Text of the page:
There are two ways to approach video game tie-in comics – in a way that appeals to comic book fans, or in a way that appeals to players of the game. The “Knights of the Old Republic” game (2003) used the former approach, as John Jackson Miller told a coherent and engaging 55-issue serial, with the game’s Republic versus Mandalorians war as the backdrop. “The Old Republic” game — which launched in 2011 and is still going strong, and which followed “Knights” on the “Star Wars” timeline – used comics to flesh out specific events of the Republic versus Sith Empire war rather than telling an ongoing narrative.
For people unfamiliar with the game, these stories give us little reason to care about what is happening – particularly the two “Old Republic” webcomic series (2010), which were collected in print form as “Volume One: Blood of the Empire” (Issues 28-39 of the webcomic) and “Volume Two: Threat of Peace” (1-27). In fact, the whole rollout of “The Old Republic’s” ancillary materials was messy: Like the comic stories, the four novels were not released in the order they occur on the timeline. Despite being in the media of books and comics, the target audience is primarily gamers – sort of like the short stories in West End Games’ roleplaying game manuals from the 1980s and ’90s.
But I’m a “Star Wars” comics completist, so here goes: Of the two webcomic arcs, Alexander Freed’s “Blood of the Empire,” set during the early part of the three-decade war, is the more tolerable entry. During this time, the Sith Empire runs an academy on Korriban, much as it would do two millennia later during the “Darth Bane” trilogy. One student, the male human Teneb Kel (eventually Darth Thanaton), is assigned to track down and kill the Sith Emperor’s apprentice, the female Sith/human hybrid Exal Kressh, because she has fled with a secret.
The secret is that the Emperor has set up an alchemy-driven equivalent of the prequel’s Kamino cloning facility – or Emperor Palpatine’s lab featuring clones of himself in “Dark Empire” — to produce an unlimited supply of dark-side warriors. Kel kills Kressh for the secret, then parlays his knowledge into a cushy post within the Dark Council.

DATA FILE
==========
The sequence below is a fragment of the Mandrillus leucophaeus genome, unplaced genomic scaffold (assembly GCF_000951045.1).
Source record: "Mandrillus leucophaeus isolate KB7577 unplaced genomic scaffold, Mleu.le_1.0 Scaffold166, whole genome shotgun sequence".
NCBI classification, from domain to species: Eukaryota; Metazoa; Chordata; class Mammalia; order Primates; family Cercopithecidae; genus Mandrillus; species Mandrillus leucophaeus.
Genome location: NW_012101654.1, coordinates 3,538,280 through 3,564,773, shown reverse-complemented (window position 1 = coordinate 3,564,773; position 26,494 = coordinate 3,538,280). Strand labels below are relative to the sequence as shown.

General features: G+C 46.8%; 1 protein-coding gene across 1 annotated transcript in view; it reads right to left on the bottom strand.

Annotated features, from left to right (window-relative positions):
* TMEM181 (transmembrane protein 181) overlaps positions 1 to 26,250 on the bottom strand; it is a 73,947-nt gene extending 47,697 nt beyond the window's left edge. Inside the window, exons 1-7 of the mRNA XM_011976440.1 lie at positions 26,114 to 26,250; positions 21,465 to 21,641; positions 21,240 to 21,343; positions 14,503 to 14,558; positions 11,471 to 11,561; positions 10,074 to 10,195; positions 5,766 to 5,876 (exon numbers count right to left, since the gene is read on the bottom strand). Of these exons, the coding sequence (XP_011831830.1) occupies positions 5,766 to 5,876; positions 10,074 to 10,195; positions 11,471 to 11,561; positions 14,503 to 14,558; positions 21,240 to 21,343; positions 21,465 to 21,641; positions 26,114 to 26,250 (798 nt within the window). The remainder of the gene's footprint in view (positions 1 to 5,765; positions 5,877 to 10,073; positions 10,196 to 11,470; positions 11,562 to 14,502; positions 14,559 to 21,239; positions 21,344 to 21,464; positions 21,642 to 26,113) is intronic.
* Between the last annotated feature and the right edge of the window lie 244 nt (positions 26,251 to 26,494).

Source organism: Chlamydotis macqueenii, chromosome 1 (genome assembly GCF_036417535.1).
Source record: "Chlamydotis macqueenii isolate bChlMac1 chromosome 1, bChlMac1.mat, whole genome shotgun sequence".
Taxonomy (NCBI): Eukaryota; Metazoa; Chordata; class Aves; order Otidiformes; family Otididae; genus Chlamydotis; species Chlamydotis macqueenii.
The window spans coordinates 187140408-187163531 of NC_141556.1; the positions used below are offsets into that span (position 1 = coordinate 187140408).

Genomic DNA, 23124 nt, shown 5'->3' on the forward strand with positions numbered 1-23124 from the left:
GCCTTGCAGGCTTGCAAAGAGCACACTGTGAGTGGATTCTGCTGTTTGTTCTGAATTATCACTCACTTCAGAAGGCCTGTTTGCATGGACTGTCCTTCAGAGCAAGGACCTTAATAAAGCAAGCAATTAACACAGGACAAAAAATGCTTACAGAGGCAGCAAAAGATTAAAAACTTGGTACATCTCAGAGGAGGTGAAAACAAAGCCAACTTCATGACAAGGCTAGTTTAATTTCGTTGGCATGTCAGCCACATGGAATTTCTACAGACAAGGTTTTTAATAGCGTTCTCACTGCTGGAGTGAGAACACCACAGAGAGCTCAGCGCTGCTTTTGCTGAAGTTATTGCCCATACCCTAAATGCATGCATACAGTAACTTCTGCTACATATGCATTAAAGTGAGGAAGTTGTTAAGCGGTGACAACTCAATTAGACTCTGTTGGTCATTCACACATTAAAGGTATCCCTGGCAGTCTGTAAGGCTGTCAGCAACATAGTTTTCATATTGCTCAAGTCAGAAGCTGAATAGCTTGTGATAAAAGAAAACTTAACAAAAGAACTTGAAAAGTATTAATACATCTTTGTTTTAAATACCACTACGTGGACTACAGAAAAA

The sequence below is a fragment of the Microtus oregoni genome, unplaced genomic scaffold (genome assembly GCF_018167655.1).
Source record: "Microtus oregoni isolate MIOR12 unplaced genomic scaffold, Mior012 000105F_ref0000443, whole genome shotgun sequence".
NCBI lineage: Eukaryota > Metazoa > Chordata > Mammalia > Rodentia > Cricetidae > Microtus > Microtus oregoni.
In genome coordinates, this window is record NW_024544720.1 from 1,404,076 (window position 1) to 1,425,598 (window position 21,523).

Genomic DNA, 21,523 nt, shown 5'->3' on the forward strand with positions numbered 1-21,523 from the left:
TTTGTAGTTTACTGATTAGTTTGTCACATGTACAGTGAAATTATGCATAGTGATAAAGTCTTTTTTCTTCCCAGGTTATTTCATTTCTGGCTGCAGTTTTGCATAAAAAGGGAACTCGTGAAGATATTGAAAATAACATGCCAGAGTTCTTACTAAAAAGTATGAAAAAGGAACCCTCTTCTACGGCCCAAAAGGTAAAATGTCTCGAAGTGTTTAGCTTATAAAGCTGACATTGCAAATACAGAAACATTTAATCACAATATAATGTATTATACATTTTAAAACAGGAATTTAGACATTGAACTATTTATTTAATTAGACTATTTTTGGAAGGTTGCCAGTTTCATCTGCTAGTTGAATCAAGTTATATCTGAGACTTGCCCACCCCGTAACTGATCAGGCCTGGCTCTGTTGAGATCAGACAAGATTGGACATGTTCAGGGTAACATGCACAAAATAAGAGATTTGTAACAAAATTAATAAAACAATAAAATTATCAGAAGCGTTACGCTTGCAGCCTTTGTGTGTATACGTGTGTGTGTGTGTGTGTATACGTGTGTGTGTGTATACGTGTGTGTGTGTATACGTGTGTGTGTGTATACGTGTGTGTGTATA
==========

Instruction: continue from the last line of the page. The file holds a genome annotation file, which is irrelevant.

Thanaton is your basic self-centered Sith. His relationship with his slave-turned-sidekick Maggot is the most interesting part of the story, because it’s unclear if he is appreciative of Maggot or sees him as a disposable underling; this is largely due to the Abyssin’s extremely unfortunate name.
We don’t learn anything about how the Sith – or the emperor himself — have built up enough power to make war with the Republic. The Sith were vanquished during the events of the “Tales of the Jedi” series, then rumored to be making a return throughout “Knights” (Zayne Carrick was wrongly accused of being a Sith), although it never happens.
Rob Chestney’s “Threat of Peace” jumps ahead 25 years and chronicles the Treaty of Coruscant, which as far as I can tell signifies the official end of the war, although the treaty will have reverberations leading to future “Old Republic” stories. It’s an extremely choppy read with bad art, but I gather that the Sith manipulate the Republic into the signing the treaty, and many members of the Republic aren’t too thrilled about it.
“Threat of Peace” introduces the teenage human Satele Shan, who will go on to become the Jedi Order’s Grand Master. Wookieepedia tells me she’s the daughter of Bastila Shan, a character from the “Knights” game (but not the comic). Satele also appears in three of the four “Old Republic” books and factors into the only non-web comic volume, “The Lost Suns.” Satele is the closest we get to a main character in “The Old Republic.”
The back of the “Threat of Peace” trade paperback includes a guide to characters, organizations and locations during the Sith versus Republic war. It’s the best part of the collection. But “The Lost Suns” picks up a few decades later, so the comic series doesn’t build on Chestney’s groundwork. The guide – like the webcomics themselves – seems to be for gamers looking to better understand the environment.